The Paralytic - The 4th Sunday Of Pascha
Gospel: John 5:1–15
After this there was a feast of the Jews, and Jesus went up to Jerusalem. Now there is in Jerusalem by the Sheep Gate a pool, which is called in Hebrew, Bethesda, having five porches. In these lay a great multitude of sick people, blind, lame, paralyzed, waiting for the moving of the water. For an angel went down at a certain time into the pool and stirred up the water; then whoever stepped in first, after the stirring of the water, was made well of whatever disease he had. Now a certain man was there who had an infirmity thirty-eight years. When Jesus saw him lying there, and knew that he already had been in that condition a long time, He said to him, “Do you want to be made well?” The sick man answered Him, “Sir, I have no man to put me into the pool when the water is stirred up; but while I am coming, another steps down before me.” Jesus said to him, “Rise, take up your bed and walk.” And immediately the man was made well, took up his bed, and walked. And that day was the Sabbath. The Jews therefore said to him who was cured, “It is the Sabbath; it is not lawful for you to carry your bed.” He answered them, “He who made me well said to me, ‘Take up your bed and walk.’” Then they asked him, “Who is the Man who said to you, ‘Take up your bed and walk’?” But the one who was healed did not know who it was, for Jesus had withdrawn, a multitude being in that place. Afterward Jesus found him in the temple, and said to him, “See, you have been made well. Sin no more, lest a worse thing come upon you.” The man departed and told the Jews that it was Jesus who had made him well.
For Your Information (For Further Information And Resources Visit Www.Family.Goarch.Org)
It is apparent that, despite the hardship of physical infirmity, the greatest emphasis of well-being concerns the state of the soul and not of the body. The physical pain and suffering we endure in the current life does not equate to the importance of the lifting–up of our hearts and minds to God. Jesus Christ instructs the newly–healed man to “Sin no more, lest a worst thing come upon you.” What is worse than being paralyzed for 38 years? Spiritual paralysis!As the paralytic, we need to ask Christ to heal us of the paralysis in our lives—the paralysis that keeps us from moving closer to Him!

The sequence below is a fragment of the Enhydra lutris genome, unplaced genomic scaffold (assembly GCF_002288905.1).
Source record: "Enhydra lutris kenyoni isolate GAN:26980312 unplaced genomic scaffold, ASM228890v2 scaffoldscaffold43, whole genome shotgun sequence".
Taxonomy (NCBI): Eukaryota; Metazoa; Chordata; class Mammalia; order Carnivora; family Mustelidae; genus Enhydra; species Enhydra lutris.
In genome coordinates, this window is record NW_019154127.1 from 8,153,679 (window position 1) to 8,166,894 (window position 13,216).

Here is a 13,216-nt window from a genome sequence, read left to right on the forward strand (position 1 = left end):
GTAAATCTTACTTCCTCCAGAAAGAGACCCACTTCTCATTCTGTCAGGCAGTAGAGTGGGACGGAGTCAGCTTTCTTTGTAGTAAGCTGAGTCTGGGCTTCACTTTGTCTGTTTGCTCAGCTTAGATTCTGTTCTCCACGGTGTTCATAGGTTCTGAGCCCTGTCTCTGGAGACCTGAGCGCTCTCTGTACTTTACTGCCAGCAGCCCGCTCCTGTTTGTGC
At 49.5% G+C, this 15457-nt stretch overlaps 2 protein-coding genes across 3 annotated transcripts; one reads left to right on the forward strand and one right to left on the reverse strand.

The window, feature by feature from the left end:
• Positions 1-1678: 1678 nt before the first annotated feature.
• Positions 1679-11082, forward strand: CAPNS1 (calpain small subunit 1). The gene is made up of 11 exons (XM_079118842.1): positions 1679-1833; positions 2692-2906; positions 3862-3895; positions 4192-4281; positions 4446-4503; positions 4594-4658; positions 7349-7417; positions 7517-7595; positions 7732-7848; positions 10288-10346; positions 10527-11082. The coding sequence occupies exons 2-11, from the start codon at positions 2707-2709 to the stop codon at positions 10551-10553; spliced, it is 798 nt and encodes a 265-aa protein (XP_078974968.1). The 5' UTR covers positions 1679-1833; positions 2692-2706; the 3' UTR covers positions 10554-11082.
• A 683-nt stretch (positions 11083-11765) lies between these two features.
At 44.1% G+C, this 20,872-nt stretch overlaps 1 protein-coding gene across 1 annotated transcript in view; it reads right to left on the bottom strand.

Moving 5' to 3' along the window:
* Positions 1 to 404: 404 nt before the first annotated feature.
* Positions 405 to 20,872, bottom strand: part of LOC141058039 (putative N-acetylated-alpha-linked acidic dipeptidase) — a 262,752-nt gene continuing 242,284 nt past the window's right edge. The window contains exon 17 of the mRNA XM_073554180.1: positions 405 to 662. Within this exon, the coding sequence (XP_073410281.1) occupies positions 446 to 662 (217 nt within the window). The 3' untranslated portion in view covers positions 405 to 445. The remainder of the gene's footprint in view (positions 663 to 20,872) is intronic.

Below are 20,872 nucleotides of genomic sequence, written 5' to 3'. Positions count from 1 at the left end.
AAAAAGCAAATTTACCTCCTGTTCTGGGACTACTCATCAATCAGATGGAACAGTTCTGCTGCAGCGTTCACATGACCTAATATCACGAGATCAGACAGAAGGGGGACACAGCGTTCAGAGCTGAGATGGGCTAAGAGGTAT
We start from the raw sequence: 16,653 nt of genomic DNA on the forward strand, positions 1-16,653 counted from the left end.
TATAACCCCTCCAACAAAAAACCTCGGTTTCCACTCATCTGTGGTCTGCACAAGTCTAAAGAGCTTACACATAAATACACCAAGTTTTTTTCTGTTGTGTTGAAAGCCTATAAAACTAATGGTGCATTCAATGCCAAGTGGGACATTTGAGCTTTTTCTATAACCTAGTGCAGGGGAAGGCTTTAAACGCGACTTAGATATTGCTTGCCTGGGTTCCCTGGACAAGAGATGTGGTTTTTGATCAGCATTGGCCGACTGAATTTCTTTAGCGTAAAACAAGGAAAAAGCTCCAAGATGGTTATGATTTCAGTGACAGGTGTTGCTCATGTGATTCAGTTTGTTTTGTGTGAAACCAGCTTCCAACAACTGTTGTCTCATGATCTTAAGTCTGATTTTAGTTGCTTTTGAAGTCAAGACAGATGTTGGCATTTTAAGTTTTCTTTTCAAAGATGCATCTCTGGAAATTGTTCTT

Recent excavations in Jerusalem have unearthed this pool, used for cleaning the sheep to be used for sacrifice at the temple, including its five porches. Certain Fathers of the Church equate the five porches with the five senses that can act as the doors of the passions, which in turn are the cause of our spiritual sicknesses: taste, touch, smell, sight, and hearing.
- What happens in this Gospel reading?
- Why does Jesus ask the paralyzed man, “Do you want to be made well?”
- What does this Gospel passage mean to our lives?
To Do Together
- The Power of Prayer—Make a list of family members and friends who are in need of prayers. Also, check with your parish priest for additional names to be included. Make a habit of using this list during your prayer time.
- Rise and Walk—Look up the definition of the word “paralyze.” As a family, make a list of things that can “paralyze” us in our lives. Discuss how we can heal our paralysis through God—just as the paralytic did in this Gospel.
- I Have No Man—Many ill and lonely individuals “have no man.” Be a servant of God by visiting and/or helping those who need companionship and help. For example, see if there is a person at your parish who is elderly or has special needs and could use your assistance, either with simple companionship or aiding with a simple household chore.
God, in His very benevolence, often allows misfortunes to befall even the righteous, so that He may, in this way, manifest to others the latent faith hidden in Him.—St. John of Damascus
A Closing Prayer
As of old You did raise up the paralytic, O Lord God, by Your Godlike care and might, raise up my soul which is paralyzed by diverse sins and transgressions and by unseemly deeds and acts, that, being saved, I may also cry out: O Compassionate Redeemer, O Christ God, glory to Your dominion and might.
—Kontakion of the Paralytic
For Further Information
- Suffering and Salvation by Fr. Vasilios Bakoyannis—This book offers the comfort of God's word and the saints to those who suffer. Available from Light and Life Publishing.
- Aloysha’s Apple by Alvin Alexsi Currier—Old Russia comes to life in this tale of a poor orphan girl who braves the dangers of the deep forest to find healing for her crippled brother. The poetic text and colorful illustrations draw on their roots in classic fairy tale tradition to tell a story of triumph, faith, and love. Published by Conciliar Press.
- “Giving Meaning to Suffering” by Fr. Andrew Demotses—Read about how God comforts us in our suffering atwww.goarch.org/resources/sermons/sermonettes/sermonettes082.
The life of the Orthodox Church perpetuates and fulfills the ministry of Jesus Christ. The close association between Christ and His Church is reflected in the images from the Scriptures which declare that Christ is the Head and the Church is His Body, and that Christ is the Bridegroom and the Church is His bride. Learn more»